About a year ago, Ashleigh, one of my two devoted readers, gave me the heads up on this movie after she saw the trailer. Ashleigh, my wonderfully "I take crap from no one," "melodramas are cheesy" best friend, the girl who answers something juvenile with her signature raised eyebrow, was excited about Enchanted, a movie about a Disney princess who is banished to reality and the Prince who would save her. It was my turn to give her the eyebrow lift.

Starring Junebug’s Amy Adams and Cyclopes (James Marsden), soon-to-be princess, Giselle, meets Prince Edward, they fall in love, and are to be married the very next day. However, in true Disney fashion, Prince Edward’s wicked step-mother banishes Giselle to New York City, the place without happily ever afters, and she’s left to wait and be saved by Prince Edward.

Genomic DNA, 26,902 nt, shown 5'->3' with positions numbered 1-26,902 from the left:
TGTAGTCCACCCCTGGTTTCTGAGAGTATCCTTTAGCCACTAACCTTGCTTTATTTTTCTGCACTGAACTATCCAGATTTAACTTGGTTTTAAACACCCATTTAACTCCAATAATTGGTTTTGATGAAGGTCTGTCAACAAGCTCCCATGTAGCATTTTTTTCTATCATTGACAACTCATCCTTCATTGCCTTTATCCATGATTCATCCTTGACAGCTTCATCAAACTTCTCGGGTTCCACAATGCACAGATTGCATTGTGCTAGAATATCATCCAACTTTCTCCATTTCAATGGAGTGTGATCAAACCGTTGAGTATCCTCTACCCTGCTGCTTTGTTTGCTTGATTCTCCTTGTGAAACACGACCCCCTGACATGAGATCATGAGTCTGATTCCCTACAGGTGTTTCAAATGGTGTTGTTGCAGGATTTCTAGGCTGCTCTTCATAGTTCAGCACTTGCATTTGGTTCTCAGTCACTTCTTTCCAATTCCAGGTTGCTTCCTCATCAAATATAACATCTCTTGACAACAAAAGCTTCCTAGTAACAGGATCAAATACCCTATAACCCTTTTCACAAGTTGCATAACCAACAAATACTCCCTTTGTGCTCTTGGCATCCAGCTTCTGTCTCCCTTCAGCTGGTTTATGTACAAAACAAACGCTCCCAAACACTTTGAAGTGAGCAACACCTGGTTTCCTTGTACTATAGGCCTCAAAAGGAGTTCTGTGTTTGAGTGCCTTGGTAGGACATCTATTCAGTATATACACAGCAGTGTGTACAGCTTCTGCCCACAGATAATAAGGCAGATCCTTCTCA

The film begins in animation and then transitions to motion picture at the point of Giselle’s banishment. As a kid, I hated movies that mixed cartoons with real-life motion picture. I thought the technique cheapened the movie and made it less real. To me, these movies had no magic, and I couldn’t possibly understand how a movie like Enchanted could ever be clever. Ash, I guess you saw something I didn’t.

This movie didn’t do just the normal, drop a princess in New York and show what happens kind of deal. It took it to the next level. She gets the animals to dress her in the morning. She can conjure her own beautiful dress out of nothing and still get a full night’s sleep. She’s always annoyingly happy and genuine. Oh, and the singing – the gloriously fun singing. Enchanted is hilarious, smart, and wholesome, but I think a lot of its success can be attributed to Amy Adams. Had they chosen a different actress to play Giselle, I don’t think this movie would have received such great reviews. James Marsden was too corny, just as you’d expect an actor to be in a movie like this, but Amy Adams is believable. She really is a princess; naive and sincere through and through. In those moments where cheese is almost certain, she fills it with cuteness and grace.